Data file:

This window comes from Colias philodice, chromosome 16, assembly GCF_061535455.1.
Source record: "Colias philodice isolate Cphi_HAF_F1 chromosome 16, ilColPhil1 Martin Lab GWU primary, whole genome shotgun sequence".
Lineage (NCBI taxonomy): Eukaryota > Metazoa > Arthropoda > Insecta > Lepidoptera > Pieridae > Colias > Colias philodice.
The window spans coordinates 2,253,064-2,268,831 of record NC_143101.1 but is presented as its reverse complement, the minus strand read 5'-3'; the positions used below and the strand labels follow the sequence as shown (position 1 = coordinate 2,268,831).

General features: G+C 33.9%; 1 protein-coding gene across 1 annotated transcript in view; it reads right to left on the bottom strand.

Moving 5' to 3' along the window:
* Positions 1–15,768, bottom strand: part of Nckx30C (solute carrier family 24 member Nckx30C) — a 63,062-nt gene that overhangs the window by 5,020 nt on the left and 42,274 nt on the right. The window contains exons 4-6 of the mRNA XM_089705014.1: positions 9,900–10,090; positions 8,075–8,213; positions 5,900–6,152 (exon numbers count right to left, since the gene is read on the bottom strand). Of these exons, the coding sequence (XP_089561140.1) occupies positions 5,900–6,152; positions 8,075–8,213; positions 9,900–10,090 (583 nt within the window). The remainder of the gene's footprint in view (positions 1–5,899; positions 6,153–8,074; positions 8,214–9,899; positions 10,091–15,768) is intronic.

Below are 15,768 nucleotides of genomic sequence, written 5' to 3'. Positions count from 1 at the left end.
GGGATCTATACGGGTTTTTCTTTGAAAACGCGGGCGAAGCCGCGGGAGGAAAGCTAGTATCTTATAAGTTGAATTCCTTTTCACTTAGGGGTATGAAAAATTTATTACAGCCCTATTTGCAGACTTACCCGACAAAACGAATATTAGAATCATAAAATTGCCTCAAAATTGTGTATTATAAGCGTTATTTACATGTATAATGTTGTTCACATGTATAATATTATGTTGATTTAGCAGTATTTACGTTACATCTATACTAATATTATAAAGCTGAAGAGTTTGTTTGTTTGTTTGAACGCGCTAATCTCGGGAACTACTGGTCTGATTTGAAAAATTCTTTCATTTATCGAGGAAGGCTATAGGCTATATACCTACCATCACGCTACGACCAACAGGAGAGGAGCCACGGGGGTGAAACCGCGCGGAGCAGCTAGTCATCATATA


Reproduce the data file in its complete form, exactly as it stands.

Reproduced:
This window comes from Colias philodice, chromosome 16, assembly GCF_061535455.1.
Source record: "Colias philodice isolate Cphi_HAF_F1 chromosome 16, ilColPhil1 Martin Lab GWU primary, whole genome shotgun sequence".
Lineage (NCBI taxonomy): Eukaryota > Metazoa > Arthropoda > Insecta > Lepidoptera > Pieridae > Colias > Colias philodice.
The window spans coordinates 2,253,064-2,268,831 of record NC_143101.1 but is presented as its reverse complement, the minus strand read 5'-3'; the positions used below and the strand labels follow the sequence as shown (position 1 = coordinate 2,268,831).

General features: G+C 33.9%; 1 protein-coding gene across 1 annotated transcript in view; it reads right to left on the bottom strand.

Moving 5' to 3' along the window:
* Positions 1–15,768, bottom strand: part of Nckx30C (solute carrier family 24 member Nckx30C) — a 63,062-nt gene that overhangs the window by 5,020 nt on the left and 42,274 nt on the right. The window contains exons 4-6 of the mRNA XM_089705014.1: positions 9,900–10,090; positions 8,075–8,213; positions 5,900–6,152 (exon numbers count right to left, since the gene is read on the bottom strand). Of these exons, the coding sequence (XP_089561140.1) occupies positions 5,900–6,152; positions 8,075–8,213; positions 9,900–10,090 (583 nt within the window). The remainder of the gene's footprint in view (positions 1–5,899; positions 6,153–8,074; positions 8,214–9,899; positions 10,091–15,768) is intronic.

Below are 15,768 nucleotides of genomic sequence, written 5' to 3'. Positions count from 1 at the left end.
GGGATCTATACGGGTTTTTCTTTGAAAACGCGGGCGAAGCCGCGGGAGGAAAGCTAGTATCTTATAAGTTGAATTCCTTTTCACTTAGGGGTATGAAAAATTTATTACAGCCCTATTTGCAGACTTACCCGACAAAACGAATATTAGAATCATAAAATTGCCTCAAAATTGTGTATTATAAGCGTTATTTACATGTATAATGTTGTTCACATGTATAATATTATGTTGATTTAGCAGTATTTACGTTACATCTATACTAATATTATAAAGCTGAAGAGTTTGTTTGTTTGTTTGAACGCGCTAATCTCGGGAACTACTGGTCTGATTTGAAAAATTCTTTCATTTATCGAGGAAGGCTATAGGCTATATACCTACCATCACGCTACGACCAACAGGAGAGGAGCCACGGGGGTGAAACCGCGCGGAGCAGCTAGTCATCATATA